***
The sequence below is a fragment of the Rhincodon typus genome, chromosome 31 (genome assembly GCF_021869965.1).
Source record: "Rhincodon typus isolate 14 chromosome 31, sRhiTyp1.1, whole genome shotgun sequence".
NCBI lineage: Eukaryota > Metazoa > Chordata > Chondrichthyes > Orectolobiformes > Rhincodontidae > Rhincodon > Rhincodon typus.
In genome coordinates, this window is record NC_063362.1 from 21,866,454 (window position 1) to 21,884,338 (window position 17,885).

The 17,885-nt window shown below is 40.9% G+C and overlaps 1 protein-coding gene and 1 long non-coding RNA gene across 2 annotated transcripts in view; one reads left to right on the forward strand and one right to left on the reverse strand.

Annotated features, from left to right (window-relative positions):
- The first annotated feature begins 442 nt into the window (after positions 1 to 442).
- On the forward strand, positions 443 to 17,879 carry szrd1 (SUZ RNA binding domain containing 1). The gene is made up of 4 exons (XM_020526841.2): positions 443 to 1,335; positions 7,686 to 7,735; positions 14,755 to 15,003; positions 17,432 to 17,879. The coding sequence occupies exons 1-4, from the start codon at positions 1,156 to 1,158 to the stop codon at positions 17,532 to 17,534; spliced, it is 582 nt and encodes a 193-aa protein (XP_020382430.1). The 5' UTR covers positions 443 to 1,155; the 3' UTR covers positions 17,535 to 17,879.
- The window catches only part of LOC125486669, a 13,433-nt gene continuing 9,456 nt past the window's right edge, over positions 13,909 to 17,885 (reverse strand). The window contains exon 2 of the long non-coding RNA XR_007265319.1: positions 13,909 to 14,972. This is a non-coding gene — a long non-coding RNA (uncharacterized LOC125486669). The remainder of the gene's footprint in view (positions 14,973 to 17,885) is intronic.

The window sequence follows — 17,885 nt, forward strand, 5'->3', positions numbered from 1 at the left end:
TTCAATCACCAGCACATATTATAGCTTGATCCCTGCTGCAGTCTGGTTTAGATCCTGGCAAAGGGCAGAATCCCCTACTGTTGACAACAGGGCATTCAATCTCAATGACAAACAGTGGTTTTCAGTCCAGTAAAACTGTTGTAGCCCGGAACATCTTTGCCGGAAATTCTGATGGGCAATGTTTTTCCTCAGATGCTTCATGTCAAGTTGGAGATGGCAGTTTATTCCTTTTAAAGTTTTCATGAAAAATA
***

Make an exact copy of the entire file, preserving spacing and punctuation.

The sequence below is a fragment of the Rhincodon typus genome, chromosome 31 (genome assembly GCF_021869965.1).
Source record: "Rhincodon typus isolate 14 chromosome 31, sRhiTyp1.1, whole genome shotgun sequence".
NCBI lineage: Eukaryota > Metazoa > Chordata > Chondrichthyes > Orectolobiformes > Rhincodontidae > Rhincodon > Rhincodon typus.
In genome coordinates, this window is record NC_063362.1 from 21,866,454 (window position 1) to 21,884,338 (window position 17,885).

The 17,885-nt window shown below is 40.9% G+C and overlaps 1 protein-coding gene and 1 long non-coding RNA gene across 2 annotated transcripts in view; one reads left to right on the forward strand and one right to left on the reverse strand.

Annotated features, from left to right (window-relative positions):
- The first annotated feature begins 442 nt into the window (after positions 1 to 442).
- On the forward strand, positions 443 to 17,879 carry szrd1 (SUZ RNA binding domain containing 1). The gene is made up of 4 exons (XM_020526841.2): positions 443 to 1,335; positions 7,686 to 7,735; positions 14,755 to 15,003; positions 17,432 to 17,879. The coding sequence occupies exons 1-4, from the start codon at positions 1,156 to 1,158 to the stop codon at positions 17,532 to 17,534; spliced, it is 582 nt and encodes a 193-aa protein (XP_020382430.1). The 5' UTR covers positions 443 to 1,155; the 3' UTR covers positions 17,535 to 17,879.
- The window catches only part of LOC125486669, a 13,433-nt gene continuing 9,456 nt past the window's right edge, over positions 13,909 to 17,885 (reverse strand). The window contains exon 2 of the long non-coding RNA XR_007265319.1: positions 13,909 to 14,972. This is a non-coding gene — a long non-coding RNA (uncharacterized LOC125486669). The remainder of the gene's footprint in view (positions 14,973 to 17,885) is intronic.

The window sequence follows — 17,885 nt, forward strand, 5'->3', positions numbered from 1 at the left end:
TTCAATCACCAGCACATATTATAGCTTGATCCCTGCTGCAGTCTGGTTTAGATCCTGGCAAAGGGCAGAATCCCCTACTGTTGACAACAGGGCATTCAATCTCAATGACAAACAGTGGTTTTCAGTCCAGTAAAACTGTTGTAGCCCGGAACATCTTTGCCGGAAATTCTGATGGGCAATGTTTTTCCTCAGATGCTTCATGTCAAGTTGGAGATGGCAGTTTATTCCTTTTAAAGTTTTCATGAAAAATA